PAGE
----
GUNMEN suspected to be members of the terrorist Islamic sect, Boko Haram, on Thursday killed four policemen and injured another two near the house of the Acting Inspector-General of Police, Mohammed Abubakar.
In Minna, Niger State, some gunmen suspected to be members of the sect similarly killed two policemen.
Also, a bomb suspected to have been planted by the sect was discovered at the St. Mary’s Catholic Church, located on Church Road, Minna, by members who attended the Ash Wednesday mass.
On Christmas Day last year, Boko Haram bombs killed 44 parishioners at the St. Theresa’s Catholic Church, Madalla, also in Niger State.
The incidents coincided with a comment by a senior United States diplomat that the country would not provide military assistance to Nigeria in its battle against Boko Haram.
The US ambassador, Terence McCulley, who spoke to the Associated Press, said he would rather encourage the Federal Government to reach out to residents in the affected northern states while using security forces to target and apprehend terrorists.
The Kano attack took place during the morning rush hours along BUK Road.
Eyewitnesses’ accounts indicated that the gunmen, riding on four motorcycles, opened fire on the policemen said to be guarding the residence of the IG and killed four of them.
A statement by the spokesman for the Kano State police command, Magaji Majiya, confirmed the incident but said only two policemen were killed in the attack.
Majiya said 15 suspects had been arrested in connection with the attack.
The statement reads, “Today Thursday 23rd February, 2012 at about 0830hrs along BUK Road by Island after Gidan Murtala, unknown gunmen on four motorcycles attacked our policemen on foot patrol.
“As a result of the attack two died on the spot while two were injured and are now receiving treatment at the hospital.”
The statement adds that the area of the attack has been ‘thoroughly combed” and that investigation into the incident has commenced.
Our correspondent in Kano reports that shortly after the attack, surveillance helicopters hovered above the area.
In the Minna incident, THE PUNCH learnt that the gunmen, also riding on motorcycles, opened fire at two policemen at a point near a Nigerian National Petroleum Corporation mega station.
Two of the policemen reportedly died on the spot while another sustained injury and was rushed to an undisclosed nearby hospital.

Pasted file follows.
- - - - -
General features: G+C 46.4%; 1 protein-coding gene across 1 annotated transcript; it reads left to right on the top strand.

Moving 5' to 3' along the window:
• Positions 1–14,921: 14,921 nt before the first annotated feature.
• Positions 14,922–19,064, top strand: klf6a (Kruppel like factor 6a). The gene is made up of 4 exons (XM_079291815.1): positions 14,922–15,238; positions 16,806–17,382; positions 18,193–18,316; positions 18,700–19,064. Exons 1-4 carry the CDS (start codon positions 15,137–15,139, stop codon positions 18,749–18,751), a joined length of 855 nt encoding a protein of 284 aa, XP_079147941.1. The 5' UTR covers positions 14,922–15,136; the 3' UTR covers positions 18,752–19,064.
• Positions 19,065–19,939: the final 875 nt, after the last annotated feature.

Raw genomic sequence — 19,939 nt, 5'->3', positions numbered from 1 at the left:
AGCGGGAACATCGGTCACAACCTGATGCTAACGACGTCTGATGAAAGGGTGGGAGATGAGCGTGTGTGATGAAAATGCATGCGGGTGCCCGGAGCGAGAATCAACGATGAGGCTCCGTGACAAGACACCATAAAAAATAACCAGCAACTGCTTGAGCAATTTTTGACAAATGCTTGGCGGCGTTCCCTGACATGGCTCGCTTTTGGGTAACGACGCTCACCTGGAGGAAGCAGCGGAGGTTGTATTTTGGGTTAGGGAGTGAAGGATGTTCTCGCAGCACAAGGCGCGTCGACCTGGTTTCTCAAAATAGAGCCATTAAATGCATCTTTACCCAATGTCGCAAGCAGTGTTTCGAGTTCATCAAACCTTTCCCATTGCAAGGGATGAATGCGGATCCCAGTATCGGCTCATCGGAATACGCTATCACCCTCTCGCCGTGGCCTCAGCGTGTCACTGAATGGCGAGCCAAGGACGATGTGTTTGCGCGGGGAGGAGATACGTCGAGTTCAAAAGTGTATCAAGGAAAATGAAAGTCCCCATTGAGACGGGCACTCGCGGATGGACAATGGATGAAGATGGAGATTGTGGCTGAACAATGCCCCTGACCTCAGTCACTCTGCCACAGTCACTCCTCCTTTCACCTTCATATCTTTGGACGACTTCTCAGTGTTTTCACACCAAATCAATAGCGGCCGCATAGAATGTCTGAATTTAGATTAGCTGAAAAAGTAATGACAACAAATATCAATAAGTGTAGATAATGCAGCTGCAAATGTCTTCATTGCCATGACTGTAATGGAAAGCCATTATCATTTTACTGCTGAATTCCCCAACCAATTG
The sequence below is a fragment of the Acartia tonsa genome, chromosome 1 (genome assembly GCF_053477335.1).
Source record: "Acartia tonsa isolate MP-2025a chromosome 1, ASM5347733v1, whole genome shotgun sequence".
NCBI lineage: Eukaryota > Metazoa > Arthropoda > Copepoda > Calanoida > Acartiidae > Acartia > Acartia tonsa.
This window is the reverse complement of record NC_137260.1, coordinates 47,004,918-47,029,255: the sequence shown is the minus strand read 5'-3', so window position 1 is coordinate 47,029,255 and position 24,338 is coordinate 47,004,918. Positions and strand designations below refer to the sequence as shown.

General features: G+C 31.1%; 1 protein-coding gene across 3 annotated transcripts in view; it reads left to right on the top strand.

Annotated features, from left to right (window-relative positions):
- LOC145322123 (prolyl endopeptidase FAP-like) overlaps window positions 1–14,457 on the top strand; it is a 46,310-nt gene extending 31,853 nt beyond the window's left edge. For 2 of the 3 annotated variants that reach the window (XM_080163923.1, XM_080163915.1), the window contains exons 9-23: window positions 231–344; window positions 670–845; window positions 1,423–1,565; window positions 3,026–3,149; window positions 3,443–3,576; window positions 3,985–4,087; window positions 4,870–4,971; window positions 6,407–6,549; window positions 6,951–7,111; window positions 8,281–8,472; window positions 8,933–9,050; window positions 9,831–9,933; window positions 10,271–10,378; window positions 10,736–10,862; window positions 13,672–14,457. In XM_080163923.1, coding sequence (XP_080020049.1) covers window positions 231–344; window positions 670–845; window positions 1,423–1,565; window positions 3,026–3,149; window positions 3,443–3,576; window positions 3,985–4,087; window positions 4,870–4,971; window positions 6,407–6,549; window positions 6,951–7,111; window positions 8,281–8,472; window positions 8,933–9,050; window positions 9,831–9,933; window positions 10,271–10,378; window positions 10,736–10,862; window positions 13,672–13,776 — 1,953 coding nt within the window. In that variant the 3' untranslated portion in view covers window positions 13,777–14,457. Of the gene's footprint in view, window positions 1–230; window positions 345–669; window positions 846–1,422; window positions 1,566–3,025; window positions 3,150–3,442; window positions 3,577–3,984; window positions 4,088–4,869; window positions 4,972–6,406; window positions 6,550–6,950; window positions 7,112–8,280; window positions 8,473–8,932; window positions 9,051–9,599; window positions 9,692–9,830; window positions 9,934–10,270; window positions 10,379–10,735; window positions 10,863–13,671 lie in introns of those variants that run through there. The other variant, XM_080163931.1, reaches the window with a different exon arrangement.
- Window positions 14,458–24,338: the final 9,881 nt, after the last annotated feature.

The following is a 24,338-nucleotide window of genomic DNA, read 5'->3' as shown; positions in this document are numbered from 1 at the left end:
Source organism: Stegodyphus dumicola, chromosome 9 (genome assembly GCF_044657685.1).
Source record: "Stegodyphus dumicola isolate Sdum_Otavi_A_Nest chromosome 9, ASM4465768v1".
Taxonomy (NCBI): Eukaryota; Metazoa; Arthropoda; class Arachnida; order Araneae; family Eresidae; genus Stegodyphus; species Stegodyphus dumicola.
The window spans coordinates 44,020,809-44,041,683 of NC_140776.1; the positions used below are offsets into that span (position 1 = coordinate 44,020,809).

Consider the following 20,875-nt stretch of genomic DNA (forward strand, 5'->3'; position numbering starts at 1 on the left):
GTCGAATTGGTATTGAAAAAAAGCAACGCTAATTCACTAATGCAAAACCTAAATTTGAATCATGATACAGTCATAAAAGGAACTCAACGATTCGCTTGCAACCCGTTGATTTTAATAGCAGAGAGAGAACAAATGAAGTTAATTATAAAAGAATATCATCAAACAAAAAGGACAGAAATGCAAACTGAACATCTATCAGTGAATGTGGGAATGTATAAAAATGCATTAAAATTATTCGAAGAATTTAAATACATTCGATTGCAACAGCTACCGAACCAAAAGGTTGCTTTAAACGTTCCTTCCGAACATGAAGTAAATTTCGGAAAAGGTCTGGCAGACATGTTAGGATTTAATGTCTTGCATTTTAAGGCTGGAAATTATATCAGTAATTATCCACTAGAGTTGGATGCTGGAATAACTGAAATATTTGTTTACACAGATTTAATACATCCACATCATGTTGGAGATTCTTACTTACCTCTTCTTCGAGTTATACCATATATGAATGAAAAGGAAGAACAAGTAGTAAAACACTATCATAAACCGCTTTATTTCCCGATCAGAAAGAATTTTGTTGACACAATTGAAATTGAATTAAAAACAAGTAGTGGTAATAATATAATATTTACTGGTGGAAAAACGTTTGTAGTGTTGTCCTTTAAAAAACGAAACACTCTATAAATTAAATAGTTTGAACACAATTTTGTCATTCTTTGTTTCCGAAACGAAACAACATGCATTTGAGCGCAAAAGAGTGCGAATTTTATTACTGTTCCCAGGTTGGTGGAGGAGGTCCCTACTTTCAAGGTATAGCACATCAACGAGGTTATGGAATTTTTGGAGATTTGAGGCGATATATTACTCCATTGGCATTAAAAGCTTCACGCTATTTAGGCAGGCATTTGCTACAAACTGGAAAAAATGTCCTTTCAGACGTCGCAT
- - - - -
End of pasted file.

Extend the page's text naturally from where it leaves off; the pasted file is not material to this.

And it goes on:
The injured officer, eyewitnesses said, only escaped death by a whisker because he had gone to buy sachet water when the attack occurred.
“Two men who were on a motorbike on sighting the policemen shot directly at them and killed two of them instantly. They carted away their rifles but other policemen ran to safety. One policeman who was coming back from where he went to buy sachet water was injured,” an eyewitness told our correspondent on Thursday.
The state Police Public Relations Officer, Richard Oguche, confirmed the attack and said the police were on the trail of the killers. He added that the attackers were not members of Boko Haram but members of an aggrieved group out to avenge the detention of their members arrested after the prison break in Kogi State.
The explosives found at the St. Mary’s Catholic Church in Suleja were reportedly kept inside a Ghana-Must-Go bag and hidden in a corner of the church premises. The bag was said to have been discovered by a member of the church who then raised the alarm.
Residents of Church Road told our correspondent on Thursday that the discovery of the explosives caused a stir in the area and it took the police anti-bomb squad searching the area to douse the fear of the residents.
Meanwhile, Terrence said the US was also considering opening a consulate in Kano to improve the country’s image among a people still suspicious about Western influence. Boko Haram means ‘Western education is evil.’
However, he was unequivocal when asked in the interview with the Associated Press whether U.S. troops should be deployed in Nigeria.
“That’s not on the table. No, absolutely not,” McCulley said.
The ambassador said the issue of Boko Haram was of great concern to the US.
“It’s of a great concern to us. We’ve seen an increase in sophistication, we’ve seen increased lethality. We saw at least a part of the group has decided it’s in their interest to attack the international community” he said.
McCulley said the U.S. was already working with the Nigerian police to help them learn how to carry out forensic investigations, while a bomb expert from the FBI has been working with authorities on how to detect explosives planted by the group before they detonate.
He said, “The U.S. also would be open to training Nigeria’s military in counter-terror techniques, though the country hasn’t asked for that assistance.
“It’s not going to be solved exclusively by treating it as a security issue. It needs a holistic solution.
“Government needs clearly to have a targeted approach on security that targets the bad guys, that targets perpetuators of these horrible attacks and doesn’t injure innocent civilians or damage property.”